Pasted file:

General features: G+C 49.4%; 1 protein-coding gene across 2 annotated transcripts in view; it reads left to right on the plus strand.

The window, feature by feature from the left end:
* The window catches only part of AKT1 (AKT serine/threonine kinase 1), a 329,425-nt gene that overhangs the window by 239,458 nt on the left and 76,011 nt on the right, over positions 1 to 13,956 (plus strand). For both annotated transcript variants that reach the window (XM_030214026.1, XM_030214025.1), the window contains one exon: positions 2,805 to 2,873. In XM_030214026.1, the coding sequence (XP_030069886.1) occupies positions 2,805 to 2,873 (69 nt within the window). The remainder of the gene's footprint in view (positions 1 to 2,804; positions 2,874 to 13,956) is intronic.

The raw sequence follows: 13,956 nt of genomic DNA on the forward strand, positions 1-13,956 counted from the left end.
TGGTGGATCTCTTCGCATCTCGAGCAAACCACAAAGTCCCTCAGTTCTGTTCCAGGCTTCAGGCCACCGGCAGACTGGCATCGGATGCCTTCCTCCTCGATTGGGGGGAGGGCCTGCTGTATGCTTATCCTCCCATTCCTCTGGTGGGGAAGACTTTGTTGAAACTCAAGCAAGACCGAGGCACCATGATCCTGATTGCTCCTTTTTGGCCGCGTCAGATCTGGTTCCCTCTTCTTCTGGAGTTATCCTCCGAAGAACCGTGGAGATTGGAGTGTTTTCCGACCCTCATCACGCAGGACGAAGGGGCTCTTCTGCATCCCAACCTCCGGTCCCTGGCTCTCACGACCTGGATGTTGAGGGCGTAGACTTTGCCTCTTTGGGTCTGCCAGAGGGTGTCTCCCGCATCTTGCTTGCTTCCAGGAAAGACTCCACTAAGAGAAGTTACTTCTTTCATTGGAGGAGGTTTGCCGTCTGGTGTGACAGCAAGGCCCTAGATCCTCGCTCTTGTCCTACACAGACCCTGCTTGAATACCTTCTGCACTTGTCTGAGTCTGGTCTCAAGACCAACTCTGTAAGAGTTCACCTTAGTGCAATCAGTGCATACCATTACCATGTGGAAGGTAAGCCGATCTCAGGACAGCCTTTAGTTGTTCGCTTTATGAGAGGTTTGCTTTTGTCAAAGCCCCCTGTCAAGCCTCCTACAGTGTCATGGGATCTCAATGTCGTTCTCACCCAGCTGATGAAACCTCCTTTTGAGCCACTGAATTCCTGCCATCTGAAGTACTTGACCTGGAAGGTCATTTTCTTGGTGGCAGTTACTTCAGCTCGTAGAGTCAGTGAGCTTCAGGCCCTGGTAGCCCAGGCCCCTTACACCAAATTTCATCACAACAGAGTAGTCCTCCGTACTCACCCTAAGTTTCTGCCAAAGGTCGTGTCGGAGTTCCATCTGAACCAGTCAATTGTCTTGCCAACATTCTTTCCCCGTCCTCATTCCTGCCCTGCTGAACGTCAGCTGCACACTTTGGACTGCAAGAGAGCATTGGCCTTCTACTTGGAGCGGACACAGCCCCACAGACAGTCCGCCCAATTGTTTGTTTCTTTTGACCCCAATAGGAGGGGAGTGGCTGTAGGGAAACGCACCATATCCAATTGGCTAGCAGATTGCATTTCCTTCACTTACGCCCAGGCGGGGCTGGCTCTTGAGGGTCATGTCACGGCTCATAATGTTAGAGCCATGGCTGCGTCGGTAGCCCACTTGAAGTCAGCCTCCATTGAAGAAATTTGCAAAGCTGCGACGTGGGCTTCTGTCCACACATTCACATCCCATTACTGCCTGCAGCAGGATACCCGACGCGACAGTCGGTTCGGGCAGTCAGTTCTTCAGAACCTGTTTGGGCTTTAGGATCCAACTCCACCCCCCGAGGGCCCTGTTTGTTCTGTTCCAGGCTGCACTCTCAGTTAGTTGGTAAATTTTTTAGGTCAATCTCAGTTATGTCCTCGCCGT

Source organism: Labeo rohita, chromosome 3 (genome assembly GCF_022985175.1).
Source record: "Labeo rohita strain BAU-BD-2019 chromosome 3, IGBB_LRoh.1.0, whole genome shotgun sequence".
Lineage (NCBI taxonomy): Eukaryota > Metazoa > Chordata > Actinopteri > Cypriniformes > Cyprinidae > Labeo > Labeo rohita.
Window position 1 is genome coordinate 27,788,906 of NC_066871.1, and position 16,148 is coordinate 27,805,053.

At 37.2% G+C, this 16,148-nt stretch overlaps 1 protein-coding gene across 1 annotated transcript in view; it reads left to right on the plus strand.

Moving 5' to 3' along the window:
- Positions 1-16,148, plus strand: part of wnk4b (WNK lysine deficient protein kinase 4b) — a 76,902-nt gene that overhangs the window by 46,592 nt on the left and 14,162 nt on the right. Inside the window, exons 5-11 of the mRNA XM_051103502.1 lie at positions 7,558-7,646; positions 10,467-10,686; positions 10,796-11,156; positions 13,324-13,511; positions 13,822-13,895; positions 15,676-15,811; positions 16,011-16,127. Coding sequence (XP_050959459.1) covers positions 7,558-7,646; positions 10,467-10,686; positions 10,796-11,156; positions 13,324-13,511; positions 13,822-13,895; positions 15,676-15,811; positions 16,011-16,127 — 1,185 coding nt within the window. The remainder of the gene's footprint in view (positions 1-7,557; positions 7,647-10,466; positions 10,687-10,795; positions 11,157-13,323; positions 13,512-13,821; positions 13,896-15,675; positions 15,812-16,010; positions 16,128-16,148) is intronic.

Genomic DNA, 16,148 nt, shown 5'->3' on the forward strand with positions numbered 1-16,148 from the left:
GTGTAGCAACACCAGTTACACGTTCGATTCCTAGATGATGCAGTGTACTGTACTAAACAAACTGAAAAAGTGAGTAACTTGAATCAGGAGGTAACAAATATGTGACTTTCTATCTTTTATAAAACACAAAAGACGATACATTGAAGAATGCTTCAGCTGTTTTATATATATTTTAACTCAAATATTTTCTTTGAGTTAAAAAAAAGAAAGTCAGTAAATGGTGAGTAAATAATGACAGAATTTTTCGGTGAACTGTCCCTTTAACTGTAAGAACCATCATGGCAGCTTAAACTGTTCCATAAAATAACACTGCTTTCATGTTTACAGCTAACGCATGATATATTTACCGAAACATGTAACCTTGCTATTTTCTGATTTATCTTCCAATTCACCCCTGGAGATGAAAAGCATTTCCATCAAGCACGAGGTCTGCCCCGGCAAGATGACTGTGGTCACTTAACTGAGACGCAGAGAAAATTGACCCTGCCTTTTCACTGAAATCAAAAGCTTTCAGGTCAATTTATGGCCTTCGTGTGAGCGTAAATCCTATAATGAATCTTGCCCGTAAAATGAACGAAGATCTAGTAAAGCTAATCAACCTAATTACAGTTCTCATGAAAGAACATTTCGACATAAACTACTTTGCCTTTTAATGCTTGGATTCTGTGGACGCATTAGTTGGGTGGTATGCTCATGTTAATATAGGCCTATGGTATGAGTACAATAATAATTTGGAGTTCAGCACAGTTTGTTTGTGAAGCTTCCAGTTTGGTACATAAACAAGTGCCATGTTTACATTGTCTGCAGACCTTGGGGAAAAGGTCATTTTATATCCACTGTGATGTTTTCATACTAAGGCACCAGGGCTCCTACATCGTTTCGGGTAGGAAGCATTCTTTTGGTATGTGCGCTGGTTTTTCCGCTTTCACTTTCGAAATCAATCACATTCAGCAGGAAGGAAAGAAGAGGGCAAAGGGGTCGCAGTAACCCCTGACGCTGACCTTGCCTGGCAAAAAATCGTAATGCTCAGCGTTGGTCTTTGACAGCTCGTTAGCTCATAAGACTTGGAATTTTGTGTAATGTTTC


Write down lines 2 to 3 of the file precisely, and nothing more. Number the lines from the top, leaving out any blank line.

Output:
The window, feature by feature from the left end:
* The window catches only part of AKT1 (AKT serine/threonine kinase 1), a 329,425-nt gene that overhangs the window by 239,458 nt on the left and 76,011 nt on the right, over positions 1 to 13,956 (plus strand). For both annotated transcript variants that reach the window (XM_030214026.1, XM_030214025.1), the window contains one exon: positions 2,805 to 2,873. In XM_030214026.1, the coding sequence (XP_030069886.1) occupies positions 2,805 to 2,873 (69 nt within the window). The remainder of the gene's footprint in view (positions 1 to 2,804; positions 2,874 to 13,956) is intronic.